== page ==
One unique tradition that still exists in Mongolia is the making of bows from animal horns. One such “factory” exists in my old training site, Dulaankhaan, out in Selenge aimag. While visiting my host family and language teacher, I managed to visit where they make the bows.
The factory itself is very unassuming: narrow, chipped paint, rusty hinges, and a barren concrete floor. You first see a long table filled with strange animal parts, the only ones recognizable being the horns. My friend told me that the sinewy bits were ligaments from the cow’s legs, and that they were used to give the bow elasticity. After the table, you enter the workshop, where you see an area where they pound out the dried ligaments on an anvil until they are flat and in many thin pieces. From there, you see the craft table, where they shape the horns and attach the ligaments to a wooden base. The glue they use is made from the cow’s skin, and it is quite a powerful bonding agent. After that, they paint it and attach a string.
It sounds simple enough, but each bow is crafted specifically for its archer, taking into consideration the archer’s height. They are all custom made, and made by hand. I was told it takes four to six months to complete a single bow. Because of the labor intensive process, and the length to complete a single bow, they are quite expensive. To a foreign purchaser, however, they are a steal. I remember being discouraged from buying one in order to keep the bows in Mongolia. If visitors buy all the bows, Mongolia loses its ability to use them during Naadam.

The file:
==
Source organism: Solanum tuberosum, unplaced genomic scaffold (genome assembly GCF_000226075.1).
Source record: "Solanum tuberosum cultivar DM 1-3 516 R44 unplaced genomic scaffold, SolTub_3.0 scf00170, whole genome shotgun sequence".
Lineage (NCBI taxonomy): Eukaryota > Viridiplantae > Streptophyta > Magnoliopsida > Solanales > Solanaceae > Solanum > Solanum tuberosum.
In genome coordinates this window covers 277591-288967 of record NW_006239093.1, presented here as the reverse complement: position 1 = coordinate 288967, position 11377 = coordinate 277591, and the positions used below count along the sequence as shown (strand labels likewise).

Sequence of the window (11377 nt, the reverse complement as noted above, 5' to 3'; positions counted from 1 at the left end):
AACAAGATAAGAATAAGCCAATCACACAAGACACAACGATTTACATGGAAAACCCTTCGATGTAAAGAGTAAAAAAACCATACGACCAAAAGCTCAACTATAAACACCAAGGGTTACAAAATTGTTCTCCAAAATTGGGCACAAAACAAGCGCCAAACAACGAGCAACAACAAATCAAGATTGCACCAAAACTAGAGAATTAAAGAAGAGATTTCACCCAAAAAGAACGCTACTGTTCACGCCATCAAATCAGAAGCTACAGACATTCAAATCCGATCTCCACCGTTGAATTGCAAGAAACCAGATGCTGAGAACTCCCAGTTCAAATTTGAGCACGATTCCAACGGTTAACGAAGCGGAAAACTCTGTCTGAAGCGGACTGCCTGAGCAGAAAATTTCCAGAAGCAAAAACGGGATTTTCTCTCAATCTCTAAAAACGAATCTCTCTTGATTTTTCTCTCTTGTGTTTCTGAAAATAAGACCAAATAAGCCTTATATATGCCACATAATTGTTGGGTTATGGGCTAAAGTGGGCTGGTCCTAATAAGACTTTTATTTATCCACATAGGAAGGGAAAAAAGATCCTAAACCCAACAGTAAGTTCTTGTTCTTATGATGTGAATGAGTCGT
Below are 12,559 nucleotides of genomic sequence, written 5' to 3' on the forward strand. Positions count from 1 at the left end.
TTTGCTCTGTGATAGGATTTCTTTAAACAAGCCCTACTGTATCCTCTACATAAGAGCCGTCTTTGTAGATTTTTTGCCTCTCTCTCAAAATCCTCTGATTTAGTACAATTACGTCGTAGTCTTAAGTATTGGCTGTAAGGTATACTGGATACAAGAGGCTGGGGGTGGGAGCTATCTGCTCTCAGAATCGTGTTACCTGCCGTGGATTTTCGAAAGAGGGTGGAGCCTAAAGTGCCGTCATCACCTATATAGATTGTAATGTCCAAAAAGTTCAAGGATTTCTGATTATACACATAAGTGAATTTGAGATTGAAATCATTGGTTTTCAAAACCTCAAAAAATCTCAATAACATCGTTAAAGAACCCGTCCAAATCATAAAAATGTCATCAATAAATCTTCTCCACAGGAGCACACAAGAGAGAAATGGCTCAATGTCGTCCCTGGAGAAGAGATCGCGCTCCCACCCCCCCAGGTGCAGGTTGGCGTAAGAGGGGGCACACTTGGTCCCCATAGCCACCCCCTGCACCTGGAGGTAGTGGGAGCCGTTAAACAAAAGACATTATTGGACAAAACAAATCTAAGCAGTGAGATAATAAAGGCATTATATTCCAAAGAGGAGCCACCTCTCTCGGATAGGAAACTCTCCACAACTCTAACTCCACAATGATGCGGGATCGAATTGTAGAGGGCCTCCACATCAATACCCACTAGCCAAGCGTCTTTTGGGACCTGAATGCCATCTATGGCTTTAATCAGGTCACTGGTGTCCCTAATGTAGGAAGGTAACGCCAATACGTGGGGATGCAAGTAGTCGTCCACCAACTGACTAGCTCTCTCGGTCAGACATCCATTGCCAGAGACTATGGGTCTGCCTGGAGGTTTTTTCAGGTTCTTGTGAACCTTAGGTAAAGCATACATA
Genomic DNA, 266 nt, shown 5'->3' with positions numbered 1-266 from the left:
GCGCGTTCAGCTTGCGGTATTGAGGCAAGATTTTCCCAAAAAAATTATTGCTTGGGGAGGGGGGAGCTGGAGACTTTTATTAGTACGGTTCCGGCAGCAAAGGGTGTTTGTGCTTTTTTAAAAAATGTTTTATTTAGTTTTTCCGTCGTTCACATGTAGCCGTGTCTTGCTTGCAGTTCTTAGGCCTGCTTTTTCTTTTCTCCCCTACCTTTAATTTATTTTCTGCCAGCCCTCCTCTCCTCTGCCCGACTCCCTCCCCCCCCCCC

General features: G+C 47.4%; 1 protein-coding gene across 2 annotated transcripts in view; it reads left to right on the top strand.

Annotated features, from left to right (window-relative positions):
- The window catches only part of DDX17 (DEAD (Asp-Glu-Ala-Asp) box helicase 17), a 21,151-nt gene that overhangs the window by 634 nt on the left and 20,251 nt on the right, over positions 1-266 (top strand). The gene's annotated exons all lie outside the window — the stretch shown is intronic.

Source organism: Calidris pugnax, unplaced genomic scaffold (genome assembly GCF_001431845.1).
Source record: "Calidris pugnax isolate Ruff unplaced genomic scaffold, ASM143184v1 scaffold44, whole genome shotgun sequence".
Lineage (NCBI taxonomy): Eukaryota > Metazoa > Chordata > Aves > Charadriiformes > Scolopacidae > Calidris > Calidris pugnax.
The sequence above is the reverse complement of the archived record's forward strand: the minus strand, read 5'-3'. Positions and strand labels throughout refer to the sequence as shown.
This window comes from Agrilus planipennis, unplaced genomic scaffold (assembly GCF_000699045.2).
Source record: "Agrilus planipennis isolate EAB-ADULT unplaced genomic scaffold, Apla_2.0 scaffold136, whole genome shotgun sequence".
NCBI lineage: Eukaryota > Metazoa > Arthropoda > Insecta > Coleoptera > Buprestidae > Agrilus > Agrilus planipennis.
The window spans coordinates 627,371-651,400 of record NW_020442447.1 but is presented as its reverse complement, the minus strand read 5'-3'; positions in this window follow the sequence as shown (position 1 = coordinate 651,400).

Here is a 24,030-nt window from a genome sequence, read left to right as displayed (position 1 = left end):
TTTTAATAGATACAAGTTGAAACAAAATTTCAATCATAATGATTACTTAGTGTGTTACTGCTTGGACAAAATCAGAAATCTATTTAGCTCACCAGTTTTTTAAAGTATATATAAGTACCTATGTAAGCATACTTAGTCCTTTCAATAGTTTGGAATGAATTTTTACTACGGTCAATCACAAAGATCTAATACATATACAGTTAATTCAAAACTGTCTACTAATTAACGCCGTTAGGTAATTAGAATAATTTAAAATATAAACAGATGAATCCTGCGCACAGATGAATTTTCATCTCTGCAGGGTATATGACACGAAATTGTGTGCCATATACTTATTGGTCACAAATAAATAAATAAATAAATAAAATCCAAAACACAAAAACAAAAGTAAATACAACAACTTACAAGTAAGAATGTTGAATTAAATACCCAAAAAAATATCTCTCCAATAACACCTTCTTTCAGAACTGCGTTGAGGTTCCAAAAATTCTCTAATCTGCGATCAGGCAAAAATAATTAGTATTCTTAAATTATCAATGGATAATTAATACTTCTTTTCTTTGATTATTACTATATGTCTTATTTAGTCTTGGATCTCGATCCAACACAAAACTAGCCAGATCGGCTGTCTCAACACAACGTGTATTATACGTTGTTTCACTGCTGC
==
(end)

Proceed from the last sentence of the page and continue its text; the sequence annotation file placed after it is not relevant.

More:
I asked the man working there if there were any other factories. He said there was one in Ulaanbaatar and one in Umnu Gov, but those were it. He also noted that you couldn’t study this craft at any university; you had to apprentice at one of the workshops, and there weren’t many inquiring. I’m not sure if that’s due to the fact that, at least in Dulaankhaan, the trade is kept predominantly within a single family, or if the horn bow making business wasn’t appealing. It’s difficult to say if the tradition will disappear over time, but for now, it’s alive and well in an unassuming village in Northern Mongolia.